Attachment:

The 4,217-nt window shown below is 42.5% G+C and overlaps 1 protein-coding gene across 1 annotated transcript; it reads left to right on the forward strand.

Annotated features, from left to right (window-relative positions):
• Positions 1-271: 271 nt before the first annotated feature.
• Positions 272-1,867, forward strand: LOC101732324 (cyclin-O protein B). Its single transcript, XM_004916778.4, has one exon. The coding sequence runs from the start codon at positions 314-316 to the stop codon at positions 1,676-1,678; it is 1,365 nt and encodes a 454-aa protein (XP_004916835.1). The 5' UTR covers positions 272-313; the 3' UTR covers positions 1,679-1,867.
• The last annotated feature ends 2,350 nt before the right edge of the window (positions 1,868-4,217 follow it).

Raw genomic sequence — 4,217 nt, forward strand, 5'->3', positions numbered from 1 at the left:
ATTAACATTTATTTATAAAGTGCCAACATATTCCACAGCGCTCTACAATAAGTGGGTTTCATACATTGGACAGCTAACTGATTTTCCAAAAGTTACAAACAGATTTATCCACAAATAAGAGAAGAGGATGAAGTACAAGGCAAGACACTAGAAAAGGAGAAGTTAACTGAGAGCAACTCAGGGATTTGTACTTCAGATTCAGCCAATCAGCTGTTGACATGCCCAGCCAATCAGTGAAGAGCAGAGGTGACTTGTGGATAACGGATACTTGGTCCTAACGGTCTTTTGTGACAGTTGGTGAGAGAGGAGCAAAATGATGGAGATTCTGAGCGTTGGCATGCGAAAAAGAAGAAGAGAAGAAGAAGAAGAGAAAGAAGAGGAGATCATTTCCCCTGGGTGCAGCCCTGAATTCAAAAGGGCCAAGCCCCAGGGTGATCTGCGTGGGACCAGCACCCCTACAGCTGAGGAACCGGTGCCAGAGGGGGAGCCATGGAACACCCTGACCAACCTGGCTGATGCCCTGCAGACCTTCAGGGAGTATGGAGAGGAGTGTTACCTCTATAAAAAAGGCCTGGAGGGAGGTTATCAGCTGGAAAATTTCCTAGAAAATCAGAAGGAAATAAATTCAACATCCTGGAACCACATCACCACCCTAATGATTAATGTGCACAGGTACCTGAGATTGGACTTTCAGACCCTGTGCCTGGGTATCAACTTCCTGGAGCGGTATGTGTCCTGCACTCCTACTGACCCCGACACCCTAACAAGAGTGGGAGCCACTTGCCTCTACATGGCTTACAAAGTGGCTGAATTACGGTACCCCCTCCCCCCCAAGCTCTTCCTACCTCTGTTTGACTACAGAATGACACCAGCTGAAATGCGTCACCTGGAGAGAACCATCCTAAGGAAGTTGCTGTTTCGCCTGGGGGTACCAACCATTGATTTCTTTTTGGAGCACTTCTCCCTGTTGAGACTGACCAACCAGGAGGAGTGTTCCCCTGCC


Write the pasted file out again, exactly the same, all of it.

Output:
The 4,217-nt window shown below is 42.5% G+C and overlaps 1 protein-coding gene across 1 annotated transcript; it reads left to right on the forward strand.

Annotated features, from left to right (window-relative positions):
• Positions 1-271: 271 nt before the first annotated feature.
• Positions 272-1,867, forward strand: LOC101732324 (cyclin-O protein B). Its single transcript, XM_004916778.4, has one exon. The coding sequence runs from the start codon at positions 314-316 to the stop codon at positions 1,676-1,678; it is 1,365 nt and encodes a 454-aa protein (XP_004916835.1). The 5' UTR covers positions 272-313; the 3' UTR covers positions 1,679-1,867.
• The last annotated feature ends 2,350 nt before the right edge of the window (positions 1,868-4,217 follow it).

Raw genomic sequence — 4,217 nt, forward strand, 5'->3', positions numbered from 1 at the left:
ATTAACATTTATTTATAAAGTGCCAACATATTCCACAGCGCTCTACAATAAGTGGGTTTCATACATTGGACAGCTAACTGATTTTCCAAAAGTTACAAACAGATTTATCCACAAATAAGAGAAGAGGATGAAGTACAAGGCAAGACACTAGAAAAGGAGAAGTTAACTGAGAGCAACTCAGGGATTTGTACTTCAGATTCAGCCAATCAGCTGTTGACATGCCCAGCCAATCAGTGAAGAGCAGAGGTGACTTGTGGATAACGGATACTTGGTCCTAACGGTCTTTTGTGACAGTTGGTGAGAGAGGAGCAAAATGATGGAGATTCTGAGCGTTGGCATGCGAAAAAGAAGAAGAGAAGAAGAAGAAGAGAAAGAAGAGGAGATCATTTCCCCTGGGTGCAGCCCTGAATTCAAAAGGGCCAAGCCCCAGGGTGATCTGCGTGGGACCAGCACCCCTACAGCTGAGGAACCGGTGCCAGAGGGGGAGCCATGGAACACCCTGACCAACCTGGCTGATGCCCTGCAGACCTTCAGGGAGTATGGAGAGGAGTGTTACCTCTATAAAAAAGGCCTGGAGGGAGGTTATCAGCTGGAAAATTTCCTAGAAAATCAGAAGGAAATAAATTCAACATCCTGGAACCACATCACCACCCTAATGATTAATGTGCACAGGTACCTGAGATTGGACTTTCAGACCCTGTGCCTGGGTATCAACTTCCTGGAGCGGTATGTGTCCTGCACTCCTACTGACCCCGACACCCTAACAAGAGTGGGAGCCACTTGCCTCTACATGGCTTACAAAGTGGCTGAATTACGGTACCCCCTCCCCCCCAAGCTCTTCCTACCTCTGTTTGACTACAGAATGACACCAGCTGAAATGCGTCACCTGGAGAGAACCATCCTAAGGAAGTTGCTGTTTCGCCTGGGGGTACCAACCATTGATTTCTTTTTGGAGCACTTCTCCCTGTTGAGACTGACCAACCAGGAGGAGTGTTCCCCTGCC